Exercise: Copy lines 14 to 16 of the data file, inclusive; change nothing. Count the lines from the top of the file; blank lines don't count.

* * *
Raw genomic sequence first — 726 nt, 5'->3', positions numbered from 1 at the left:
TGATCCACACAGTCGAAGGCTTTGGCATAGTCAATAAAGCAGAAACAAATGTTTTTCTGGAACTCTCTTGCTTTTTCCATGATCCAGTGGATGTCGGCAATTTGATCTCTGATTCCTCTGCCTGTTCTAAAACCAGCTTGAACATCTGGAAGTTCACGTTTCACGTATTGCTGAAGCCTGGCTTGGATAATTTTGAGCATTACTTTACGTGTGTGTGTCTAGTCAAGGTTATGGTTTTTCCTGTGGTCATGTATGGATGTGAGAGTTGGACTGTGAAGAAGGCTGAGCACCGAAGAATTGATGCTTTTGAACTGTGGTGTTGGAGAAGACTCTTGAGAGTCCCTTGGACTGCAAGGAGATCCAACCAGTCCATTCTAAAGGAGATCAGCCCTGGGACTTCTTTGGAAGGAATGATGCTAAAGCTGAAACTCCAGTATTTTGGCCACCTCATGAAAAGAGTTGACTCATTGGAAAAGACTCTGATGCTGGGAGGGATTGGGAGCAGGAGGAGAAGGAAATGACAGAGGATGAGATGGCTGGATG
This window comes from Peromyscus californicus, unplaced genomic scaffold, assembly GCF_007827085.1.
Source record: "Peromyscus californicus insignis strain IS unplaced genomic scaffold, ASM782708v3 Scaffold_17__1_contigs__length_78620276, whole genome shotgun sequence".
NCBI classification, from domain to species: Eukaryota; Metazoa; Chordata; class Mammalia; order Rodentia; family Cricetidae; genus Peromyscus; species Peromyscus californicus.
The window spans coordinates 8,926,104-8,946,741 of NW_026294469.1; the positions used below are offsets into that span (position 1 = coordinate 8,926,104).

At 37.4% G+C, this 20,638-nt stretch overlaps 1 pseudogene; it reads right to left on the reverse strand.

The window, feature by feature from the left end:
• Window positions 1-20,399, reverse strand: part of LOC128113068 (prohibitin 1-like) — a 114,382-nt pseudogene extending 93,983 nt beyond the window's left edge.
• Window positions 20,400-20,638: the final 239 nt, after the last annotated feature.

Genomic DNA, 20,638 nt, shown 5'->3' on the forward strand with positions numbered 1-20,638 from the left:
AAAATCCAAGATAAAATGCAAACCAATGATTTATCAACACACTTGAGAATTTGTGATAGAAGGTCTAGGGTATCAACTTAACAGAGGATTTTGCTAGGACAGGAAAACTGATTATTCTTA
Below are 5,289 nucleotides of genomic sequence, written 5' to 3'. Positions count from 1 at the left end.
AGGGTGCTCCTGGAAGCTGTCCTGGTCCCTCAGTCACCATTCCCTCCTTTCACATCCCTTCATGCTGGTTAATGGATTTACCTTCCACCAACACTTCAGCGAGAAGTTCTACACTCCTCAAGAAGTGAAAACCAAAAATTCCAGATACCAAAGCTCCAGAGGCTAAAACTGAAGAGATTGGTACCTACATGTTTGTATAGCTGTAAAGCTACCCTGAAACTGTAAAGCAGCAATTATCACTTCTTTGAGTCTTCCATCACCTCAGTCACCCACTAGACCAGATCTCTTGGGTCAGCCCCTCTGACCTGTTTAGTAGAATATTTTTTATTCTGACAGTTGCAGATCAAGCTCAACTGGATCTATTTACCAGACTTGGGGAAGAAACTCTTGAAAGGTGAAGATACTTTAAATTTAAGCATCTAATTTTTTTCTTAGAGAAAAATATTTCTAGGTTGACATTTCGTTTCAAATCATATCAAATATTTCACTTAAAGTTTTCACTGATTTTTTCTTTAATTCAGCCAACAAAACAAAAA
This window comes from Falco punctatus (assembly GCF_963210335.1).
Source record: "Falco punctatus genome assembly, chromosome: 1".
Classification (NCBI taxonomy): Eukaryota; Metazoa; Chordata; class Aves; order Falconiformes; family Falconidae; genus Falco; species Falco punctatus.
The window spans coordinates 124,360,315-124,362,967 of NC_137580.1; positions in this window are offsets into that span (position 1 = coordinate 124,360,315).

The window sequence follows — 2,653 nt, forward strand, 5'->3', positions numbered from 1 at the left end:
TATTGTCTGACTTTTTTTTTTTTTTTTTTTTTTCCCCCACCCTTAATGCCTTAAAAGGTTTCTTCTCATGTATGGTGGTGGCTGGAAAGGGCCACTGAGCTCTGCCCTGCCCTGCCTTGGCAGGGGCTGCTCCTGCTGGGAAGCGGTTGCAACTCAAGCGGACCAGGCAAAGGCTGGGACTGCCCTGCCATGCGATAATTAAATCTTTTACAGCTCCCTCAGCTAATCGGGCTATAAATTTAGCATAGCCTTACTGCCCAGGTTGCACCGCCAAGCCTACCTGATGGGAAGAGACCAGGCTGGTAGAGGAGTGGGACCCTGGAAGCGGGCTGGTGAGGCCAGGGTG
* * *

AGGGTGCTCCTGGAAGCTGTCCTGGTCCCTCAGTCACCATTCCCTCCTTTCACATCCCTTCATGCTGGTTAATGGATTTACCTTCCACCAACACTTCAGCGAGAAGTTCTACACTCCTCAAGAAGTGAAAACCAAAAATTCCAGATACCAAAGCTCCAGAGGCTAAAACTGAAGAGATTGGTACCTACATGTTTGTATAGCTGTAAAGCTACCCTGAAACTGTAAAGCAGCAATTATCACTTCTTTGAGTCTTCCATCACCTCAGTCACCCACTAGACCAGATCTCTTGGGTCAGCCCCTCTGACCTGTTTAGTAGAATATTTTTTATTCTGACAGTTGCAGATCAAGCTCAACTGGATCTATTTACCAGACTTGGGGAAGAAACTCTTGAAAGGTGAAGATACTTTAAATTTAAGCATCTAATTTTTTTCTTAGAGAAAAATATTTCTAGGTTGACATTTCGTTTCAAATCATATCAAATATTTCACTTAAAGTTTTCACTGATTTTTTCTTTAATTCAGCCAACAAAACAAAAA
This window comes from Falco punctatus (assembly GCF_963210335.1).
Source record: "Falco punctatus genome assembly, chromosome: 1".